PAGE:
In 2005 archaeologist Ivan Hristov started excavations of a fortress, not far from the town of Hissar in the Sredna Gora mountain range. It is located on a steep hill at an altitude of 1361 m above sea level. There, around an ancient Thracian sanctuary from the Early Iron Age (10th-6th century B.C.), a powerful mainstay had taken shape over the ages. The mainstay was surrounded by a stone wall and occupied an area of 1 ha.
The finds and the coins uncovered testify to particularly intensive habitation during the 5th-1st centuries B.C., during the eventful existence of the kingdom of the Odryssae. It was the most significant Thracian state. The first known ruler had been Teres I (490-464 B.C.). His successor became Sitalkes, under whose reign the Odryssae extended their territories and took part in the Peloponnesian War, which shook the Greek poleis. The active policy continued under Seuthes I, to reach its apogee under Kotys I (383-359 B.C.). He took control of the cities along the Aegean Sea and of numerous lands in the Balkan Peninsula. His successor Kersebleptes fought heavy battles against Philip II of Macedon, while Seuthes III continued the battles against Lysimachus, the Macedonian proxy in Thrace. In the 3rd-1st century B.C., the might of the Kingdom of the Odryssae was already a distant memory. In AD 45, the formal independence of the Odryssae from the Romans had been completely abolished and Thrace became a Roman province.
But the major finding turned out to be several hundred metres below the fortress in the Kozi Gramadi [Goats’ Heights] locality. Archaeologists have uncovered the residence of the kings of the Odryssae itself. A silver Thracian coin of the late 6th-early 5th century B.C. has helped the dating of the building of the palace compound. It was later to be understood that it had existed over a relatively short period-until 342-341 B.C., when it hadbeen reduced to ashes during the campaigns of Philip II of Macedon.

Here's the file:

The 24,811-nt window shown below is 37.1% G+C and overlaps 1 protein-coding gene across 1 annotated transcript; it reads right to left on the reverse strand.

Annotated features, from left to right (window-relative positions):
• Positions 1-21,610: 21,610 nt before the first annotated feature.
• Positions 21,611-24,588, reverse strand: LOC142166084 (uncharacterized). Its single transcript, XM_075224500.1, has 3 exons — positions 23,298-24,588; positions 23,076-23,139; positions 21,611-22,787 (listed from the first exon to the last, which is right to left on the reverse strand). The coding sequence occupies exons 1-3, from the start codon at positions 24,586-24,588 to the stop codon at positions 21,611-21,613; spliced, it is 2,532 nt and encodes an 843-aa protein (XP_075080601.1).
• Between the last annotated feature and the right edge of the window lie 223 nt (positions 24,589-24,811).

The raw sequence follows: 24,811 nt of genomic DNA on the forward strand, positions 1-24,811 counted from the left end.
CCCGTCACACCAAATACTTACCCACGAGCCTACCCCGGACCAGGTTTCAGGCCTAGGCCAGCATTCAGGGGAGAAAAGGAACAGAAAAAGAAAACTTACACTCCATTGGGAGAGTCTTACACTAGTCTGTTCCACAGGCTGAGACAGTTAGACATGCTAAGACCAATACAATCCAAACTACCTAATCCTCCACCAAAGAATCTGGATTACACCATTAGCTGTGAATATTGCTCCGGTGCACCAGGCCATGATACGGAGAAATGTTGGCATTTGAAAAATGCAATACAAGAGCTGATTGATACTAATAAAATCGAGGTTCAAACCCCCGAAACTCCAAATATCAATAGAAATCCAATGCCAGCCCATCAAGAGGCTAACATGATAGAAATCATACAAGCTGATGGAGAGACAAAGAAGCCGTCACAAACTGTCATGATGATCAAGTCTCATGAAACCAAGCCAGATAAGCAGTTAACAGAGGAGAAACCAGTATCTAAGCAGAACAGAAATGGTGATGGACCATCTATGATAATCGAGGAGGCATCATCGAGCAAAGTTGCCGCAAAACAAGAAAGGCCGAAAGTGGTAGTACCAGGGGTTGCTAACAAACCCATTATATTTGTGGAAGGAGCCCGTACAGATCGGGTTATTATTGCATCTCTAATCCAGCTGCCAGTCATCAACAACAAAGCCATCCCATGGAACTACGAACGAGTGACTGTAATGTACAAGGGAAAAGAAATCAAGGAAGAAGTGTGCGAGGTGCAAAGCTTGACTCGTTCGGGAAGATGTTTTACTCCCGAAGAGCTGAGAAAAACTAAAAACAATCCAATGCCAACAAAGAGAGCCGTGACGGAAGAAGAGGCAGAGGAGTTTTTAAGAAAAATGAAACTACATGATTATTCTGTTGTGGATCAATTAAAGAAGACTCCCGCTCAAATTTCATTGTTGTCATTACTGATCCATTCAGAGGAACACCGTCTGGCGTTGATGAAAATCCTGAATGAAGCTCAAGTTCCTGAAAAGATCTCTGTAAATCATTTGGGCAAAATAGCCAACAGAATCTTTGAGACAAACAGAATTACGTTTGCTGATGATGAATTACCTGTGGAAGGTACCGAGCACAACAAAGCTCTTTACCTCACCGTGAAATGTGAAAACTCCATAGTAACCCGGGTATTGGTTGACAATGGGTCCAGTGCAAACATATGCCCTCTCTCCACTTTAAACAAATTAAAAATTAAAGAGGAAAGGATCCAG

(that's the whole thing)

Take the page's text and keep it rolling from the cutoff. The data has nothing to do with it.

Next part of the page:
The compound is surrounded by a fortress wall 2.8m thick, and it has a trapezoid plan. The wall has two faces of well chiselled out stone blocks, among which some filling had been stuffed. The overall area has been calculated to around 0.45 ha. On the surface there are traces of buildings connected with the lifestyle of the Thracian ruler.
The main premises have proved to be a rectangular building sized 13 by 9 m and a floor space of 104 sq m. The walls was built out of stone blocks, superbly shaped. The entrance is from southeast and two rectangular profiled foundations of columns have been preserved on the site. Then follows the threshold with holes for an iron mechanism of a one-wing gate. To the other side of the spacious premise, scholars have come across two short symmetrical staircases, leading to a kind of a tribune. It is separated from the interior of the room by a wall, in which a wide window has been opened. There is no doubt that this was the hall for receptions and feasts. Standing on the platform was the throne of the ruler, from where he proposed toasts to the nobles seated at the tables.
In archaeology, buildings have always been uncovered with finds dated to the last moment of their existence. Coins of the Thracian ruler Teres II (351-342/341 B.C.), as well as of the conqueror Philip II have been found on the floor of the hall. At the same time, fragments of imported Greek and local Thracian pottery, an iron double axe (labris), and a part of a gold breast piece have come to light. In the residence as well as on the slopes of the hill there is ample evidence of a fierce battle – tips of spears and arrows, a Thracian Mahaira, and thousands of lead weights for slings. One of them was in the hall itself and bore initials in Old Hellenic. This shows that it belonged to an elite sling-thrower-sniper man from the terrible Macedonian phalanx.
The hypothesis put forward by scientists has been that the residence below the Kozi Gramadi hill was built by Amatokos I, or Metok (407-386 BC). He was called “the upper king of the Odryssae”, to set him apart from the “lower” at the Sea of Marmara, where their original lands had been. He built himself a refuge at a distance of a 12-day journey from the Dardanelles and the measure of distance had fully matched the fortified residence uncovered.